As the deadline passed on Monday afternoon to bid on the bankrupt Weinstein Co., it appeared that the major industry players had opted to sit it out.

Miramax, the company founded by Harvey and Bob Weinstein, decided not to bid, Variety has learned. Now owned by Qatar’s beIN Media, Miramax had appeared to be the strongest challenger to Lantern Capital, the Dallas-based private equity fund that submitted the stalking horse bid last month.

There may be one or two other bidders, but none with the clout of Lantern. That leaves the Dallas fund as the likeliest party to end up owning the company. An auction is set for Friday, assuming that there is more than one bid.

Lantern, run by Andy Mitchell and Milos Brajovic, offered $310 million in cash, plus the assumption $115 million in debt. They also pledged to keep the company going, while other bidders were said to be more interested in the film library.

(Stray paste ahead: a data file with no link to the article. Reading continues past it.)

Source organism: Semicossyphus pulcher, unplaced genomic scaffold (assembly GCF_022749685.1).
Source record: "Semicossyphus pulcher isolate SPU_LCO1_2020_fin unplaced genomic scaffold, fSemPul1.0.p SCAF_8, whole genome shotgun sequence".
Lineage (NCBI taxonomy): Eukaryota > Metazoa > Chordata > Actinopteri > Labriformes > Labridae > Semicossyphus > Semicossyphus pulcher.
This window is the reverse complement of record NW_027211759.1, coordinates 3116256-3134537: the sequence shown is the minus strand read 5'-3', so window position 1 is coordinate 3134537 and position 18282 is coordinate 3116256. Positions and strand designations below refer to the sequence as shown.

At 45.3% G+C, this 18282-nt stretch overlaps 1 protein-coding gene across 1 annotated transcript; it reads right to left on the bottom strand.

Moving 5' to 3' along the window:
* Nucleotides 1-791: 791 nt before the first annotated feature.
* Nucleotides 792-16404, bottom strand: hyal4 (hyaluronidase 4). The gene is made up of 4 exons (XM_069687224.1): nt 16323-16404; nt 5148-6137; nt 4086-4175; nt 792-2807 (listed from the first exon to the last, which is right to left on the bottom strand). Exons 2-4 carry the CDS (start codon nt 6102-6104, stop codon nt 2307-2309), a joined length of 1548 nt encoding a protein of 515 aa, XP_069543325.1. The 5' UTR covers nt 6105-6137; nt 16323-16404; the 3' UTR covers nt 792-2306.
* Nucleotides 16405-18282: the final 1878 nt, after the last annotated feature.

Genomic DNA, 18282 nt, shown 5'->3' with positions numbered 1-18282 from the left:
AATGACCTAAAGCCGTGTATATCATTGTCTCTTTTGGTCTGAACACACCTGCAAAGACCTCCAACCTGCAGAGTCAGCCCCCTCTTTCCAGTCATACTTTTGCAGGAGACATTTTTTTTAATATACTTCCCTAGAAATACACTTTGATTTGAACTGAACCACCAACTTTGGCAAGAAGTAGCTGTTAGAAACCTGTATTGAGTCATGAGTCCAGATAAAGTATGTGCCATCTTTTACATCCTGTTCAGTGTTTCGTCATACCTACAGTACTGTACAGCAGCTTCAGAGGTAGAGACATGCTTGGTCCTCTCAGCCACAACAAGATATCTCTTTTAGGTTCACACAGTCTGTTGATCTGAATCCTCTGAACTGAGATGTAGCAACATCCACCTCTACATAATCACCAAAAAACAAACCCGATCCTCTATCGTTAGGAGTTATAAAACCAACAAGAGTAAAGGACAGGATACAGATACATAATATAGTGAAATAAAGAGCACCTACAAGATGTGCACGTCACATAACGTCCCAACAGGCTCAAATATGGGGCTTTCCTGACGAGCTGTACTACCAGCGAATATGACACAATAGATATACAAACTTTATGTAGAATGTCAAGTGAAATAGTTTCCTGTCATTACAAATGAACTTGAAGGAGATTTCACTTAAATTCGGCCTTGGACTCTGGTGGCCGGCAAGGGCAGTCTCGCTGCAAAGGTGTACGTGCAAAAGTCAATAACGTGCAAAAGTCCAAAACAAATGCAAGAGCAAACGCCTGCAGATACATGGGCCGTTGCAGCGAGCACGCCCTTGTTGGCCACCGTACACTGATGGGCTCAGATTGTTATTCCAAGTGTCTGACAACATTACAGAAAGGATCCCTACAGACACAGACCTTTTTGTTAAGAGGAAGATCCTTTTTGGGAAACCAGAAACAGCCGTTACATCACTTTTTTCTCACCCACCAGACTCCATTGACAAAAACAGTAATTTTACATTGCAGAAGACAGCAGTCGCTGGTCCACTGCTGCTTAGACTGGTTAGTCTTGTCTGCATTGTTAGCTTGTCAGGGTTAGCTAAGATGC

Lantern had earlier partnered with Ron Burkle and Maria Contreras-Sweet on a $500 million offer outside of bankruptcy. That deal collapsed after the disclosure of more than $50 million in liabilities, forcing the Weinstein Co. into bankruptcy. Burkle and Contreras-Sweet have not been part of the Lantern bid, though it remains to be seen whether they would align with Lantern later on.

Other players may try to pick off particular properties from Lantern after the sale goes through. Among them could be A+E Networks, which is interested in “Project Runway.”